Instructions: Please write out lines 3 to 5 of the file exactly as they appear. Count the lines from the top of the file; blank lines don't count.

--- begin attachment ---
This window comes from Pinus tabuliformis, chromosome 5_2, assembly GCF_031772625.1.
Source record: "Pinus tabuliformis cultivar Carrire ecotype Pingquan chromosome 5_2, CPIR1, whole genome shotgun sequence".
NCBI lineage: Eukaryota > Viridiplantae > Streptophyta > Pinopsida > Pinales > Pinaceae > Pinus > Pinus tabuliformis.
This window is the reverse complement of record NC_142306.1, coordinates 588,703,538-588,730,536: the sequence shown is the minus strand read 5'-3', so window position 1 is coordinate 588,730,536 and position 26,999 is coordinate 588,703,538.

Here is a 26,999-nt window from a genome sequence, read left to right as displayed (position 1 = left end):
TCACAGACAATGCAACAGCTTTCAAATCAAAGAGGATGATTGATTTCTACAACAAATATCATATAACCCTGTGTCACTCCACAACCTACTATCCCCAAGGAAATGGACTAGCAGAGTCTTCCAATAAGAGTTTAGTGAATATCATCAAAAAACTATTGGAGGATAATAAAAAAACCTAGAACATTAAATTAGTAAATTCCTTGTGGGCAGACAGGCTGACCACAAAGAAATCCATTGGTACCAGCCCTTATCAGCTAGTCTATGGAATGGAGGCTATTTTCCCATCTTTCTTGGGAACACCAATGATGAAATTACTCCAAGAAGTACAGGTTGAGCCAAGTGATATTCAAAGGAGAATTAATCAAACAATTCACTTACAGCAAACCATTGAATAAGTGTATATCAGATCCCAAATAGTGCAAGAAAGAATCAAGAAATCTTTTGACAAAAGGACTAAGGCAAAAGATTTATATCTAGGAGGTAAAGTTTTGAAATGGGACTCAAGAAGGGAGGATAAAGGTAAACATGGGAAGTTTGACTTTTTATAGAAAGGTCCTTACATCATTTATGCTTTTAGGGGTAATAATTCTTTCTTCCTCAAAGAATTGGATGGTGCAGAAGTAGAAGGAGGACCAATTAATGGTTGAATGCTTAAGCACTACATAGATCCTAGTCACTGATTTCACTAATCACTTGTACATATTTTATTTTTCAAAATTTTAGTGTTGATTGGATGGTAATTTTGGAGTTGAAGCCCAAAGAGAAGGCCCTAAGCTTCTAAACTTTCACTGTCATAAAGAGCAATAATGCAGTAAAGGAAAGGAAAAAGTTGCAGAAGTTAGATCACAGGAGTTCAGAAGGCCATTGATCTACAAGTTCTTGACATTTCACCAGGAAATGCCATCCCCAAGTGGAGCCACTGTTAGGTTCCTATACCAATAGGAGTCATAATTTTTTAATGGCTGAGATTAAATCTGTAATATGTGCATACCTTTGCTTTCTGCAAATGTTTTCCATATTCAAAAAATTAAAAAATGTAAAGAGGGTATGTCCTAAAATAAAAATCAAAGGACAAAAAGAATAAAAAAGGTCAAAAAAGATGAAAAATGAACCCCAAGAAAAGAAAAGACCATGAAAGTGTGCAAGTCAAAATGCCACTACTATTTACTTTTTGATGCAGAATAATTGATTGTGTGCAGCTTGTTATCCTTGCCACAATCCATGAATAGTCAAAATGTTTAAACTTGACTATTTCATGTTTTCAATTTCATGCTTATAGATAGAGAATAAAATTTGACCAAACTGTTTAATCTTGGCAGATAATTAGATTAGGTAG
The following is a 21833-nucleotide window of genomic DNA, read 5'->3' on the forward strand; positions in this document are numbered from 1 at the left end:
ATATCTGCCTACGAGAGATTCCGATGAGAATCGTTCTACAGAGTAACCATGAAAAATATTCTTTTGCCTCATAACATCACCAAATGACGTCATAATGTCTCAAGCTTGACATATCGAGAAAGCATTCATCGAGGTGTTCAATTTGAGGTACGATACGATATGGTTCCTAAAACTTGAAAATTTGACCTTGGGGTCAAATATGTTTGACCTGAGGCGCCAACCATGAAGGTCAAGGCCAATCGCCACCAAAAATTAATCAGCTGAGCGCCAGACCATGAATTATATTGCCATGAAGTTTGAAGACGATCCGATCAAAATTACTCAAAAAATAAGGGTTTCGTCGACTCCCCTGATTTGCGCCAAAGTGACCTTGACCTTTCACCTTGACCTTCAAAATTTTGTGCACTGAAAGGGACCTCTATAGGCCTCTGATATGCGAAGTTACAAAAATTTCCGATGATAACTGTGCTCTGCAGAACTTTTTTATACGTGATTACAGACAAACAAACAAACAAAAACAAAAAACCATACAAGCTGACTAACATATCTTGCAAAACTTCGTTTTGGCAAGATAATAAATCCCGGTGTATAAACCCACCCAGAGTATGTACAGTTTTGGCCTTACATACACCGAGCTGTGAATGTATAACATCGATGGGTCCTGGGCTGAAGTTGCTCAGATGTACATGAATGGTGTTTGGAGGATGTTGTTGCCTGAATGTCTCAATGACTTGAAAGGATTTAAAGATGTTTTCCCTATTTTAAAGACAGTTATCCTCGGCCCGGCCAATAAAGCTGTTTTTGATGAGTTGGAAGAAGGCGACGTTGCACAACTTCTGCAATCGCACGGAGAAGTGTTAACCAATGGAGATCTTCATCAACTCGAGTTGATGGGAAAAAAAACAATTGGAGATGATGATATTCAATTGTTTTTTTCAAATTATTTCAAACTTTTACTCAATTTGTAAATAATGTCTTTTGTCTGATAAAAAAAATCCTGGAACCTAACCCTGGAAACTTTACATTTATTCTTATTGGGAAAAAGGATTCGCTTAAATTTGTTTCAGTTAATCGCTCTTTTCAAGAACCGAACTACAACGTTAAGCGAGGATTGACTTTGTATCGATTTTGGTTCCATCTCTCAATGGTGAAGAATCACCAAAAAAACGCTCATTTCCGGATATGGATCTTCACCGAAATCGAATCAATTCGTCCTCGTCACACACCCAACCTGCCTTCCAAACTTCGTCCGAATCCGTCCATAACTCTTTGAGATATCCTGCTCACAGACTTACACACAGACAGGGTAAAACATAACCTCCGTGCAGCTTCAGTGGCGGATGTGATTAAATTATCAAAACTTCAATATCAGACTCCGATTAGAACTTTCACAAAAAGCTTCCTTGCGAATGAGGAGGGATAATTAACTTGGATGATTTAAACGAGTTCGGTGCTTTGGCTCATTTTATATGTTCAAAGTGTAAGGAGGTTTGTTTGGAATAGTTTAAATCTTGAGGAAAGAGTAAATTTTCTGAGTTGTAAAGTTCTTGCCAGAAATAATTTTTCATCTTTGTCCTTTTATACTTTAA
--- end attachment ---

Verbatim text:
NCBI lineage: Eukaryota > Viridiplantae > Streptophyta > Pinopsida > Pinales > Pinaceae > Pinus > Pinus tabuliformis.
This window is the reverse complement of record NC_142306.1, coordinates 588,703,538-588,730,536: the sequence shown is the minus strand read 5'-3', so window position 1 is coordinate 588,730,536 and position 26,999 is coordinate 588,703,538.

Here is a 26,999-nt window from a genome sequence, read left to right as displayed (position 1 = left end):